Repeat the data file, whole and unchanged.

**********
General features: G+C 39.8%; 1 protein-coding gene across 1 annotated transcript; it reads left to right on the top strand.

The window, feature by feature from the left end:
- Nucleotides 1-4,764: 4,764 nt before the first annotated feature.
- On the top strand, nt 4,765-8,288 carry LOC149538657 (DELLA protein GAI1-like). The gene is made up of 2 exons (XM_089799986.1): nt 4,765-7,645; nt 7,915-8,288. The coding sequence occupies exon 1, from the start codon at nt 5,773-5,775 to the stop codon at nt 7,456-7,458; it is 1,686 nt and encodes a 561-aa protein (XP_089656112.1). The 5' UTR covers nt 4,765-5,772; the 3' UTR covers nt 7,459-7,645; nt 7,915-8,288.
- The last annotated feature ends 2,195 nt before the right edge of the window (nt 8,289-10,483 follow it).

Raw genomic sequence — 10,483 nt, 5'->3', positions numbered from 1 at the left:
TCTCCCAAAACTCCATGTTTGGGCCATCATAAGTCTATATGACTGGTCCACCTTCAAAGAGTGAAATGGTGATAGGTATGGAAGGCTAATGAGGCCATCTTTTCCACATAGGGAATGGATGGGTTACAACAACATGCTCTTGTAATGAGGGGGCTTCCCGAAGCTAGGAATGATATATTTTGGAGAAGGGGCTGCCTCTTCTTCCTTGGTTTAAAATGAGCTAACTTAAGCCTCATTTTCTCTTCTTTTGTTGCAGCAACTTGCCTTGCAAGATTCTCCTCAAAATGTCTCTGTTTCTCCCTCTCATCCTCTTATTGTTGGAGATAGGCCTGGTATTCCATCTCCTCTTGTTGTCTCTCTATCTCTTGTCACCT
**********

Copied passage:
General features: G+C 39.8%; 1 protein-coding gene across 1 annotated transcript; it reads left to right on the top strand.

The window, feature by feature from the left end:
- Nucleotides 1-4,764: 4,764 nt before the first annotated feature.
- On the top strand, nt 4,765-8,288 carry LOC149538657 (DELLA protein GAI1-like). The gene is made up of 2 exons (XM_089799986.1): nt 4,765-7,645; nt 7,915-8,288. The coding sequence occupies exon 1, from the start codon at nt 5,773-5,775 to the stop codon at nt 7,456-7,458; it is 1,686 nt and encodes a 561-aa protein (XP_089656112.1). The 5' UTR covers nt 4,765-5,772; the 3' UTR covers nt 7,459-7,645; nt 7,915-8,288.
- The last annotated feature ends 2,195 nt before the right edge of the window (nt 8,289-10,483 follow it).

Raw genomic sequence — 10,483 nt, 5'->3', positions numbered from 1 at the left:
TCTCCCAAAACTCCATGTTTGGGCCATCATAAGTCTATATGACTGGTCCACCTTCAAAGAGTGAAATGGTGATAGGTATGGAAGGCTAATGAGGCCATCTTTTCCACATAGGGAATGGATGGGTTACAACAACATGCTCTTGTAATGAGGGGGCTTCCCGAAGCTAGGAATGATATATTTTGGAGAAGGGGCTGCCTCTTCTTCCTTGGTTTAAAATGAGCTAACTTAAGCCTCATTTTCTCTTCTTTTGTTGCAGCAACTTGCCTTGCAAGATTCTCCTCAAAATGTCTCTGTTTCTCCCTCTCATCCTCTTATTGTTGGAGATAGGCCTGGTATTCCATCTCCTCTTGTTGTCTCTCTATCTCTTGTCACCT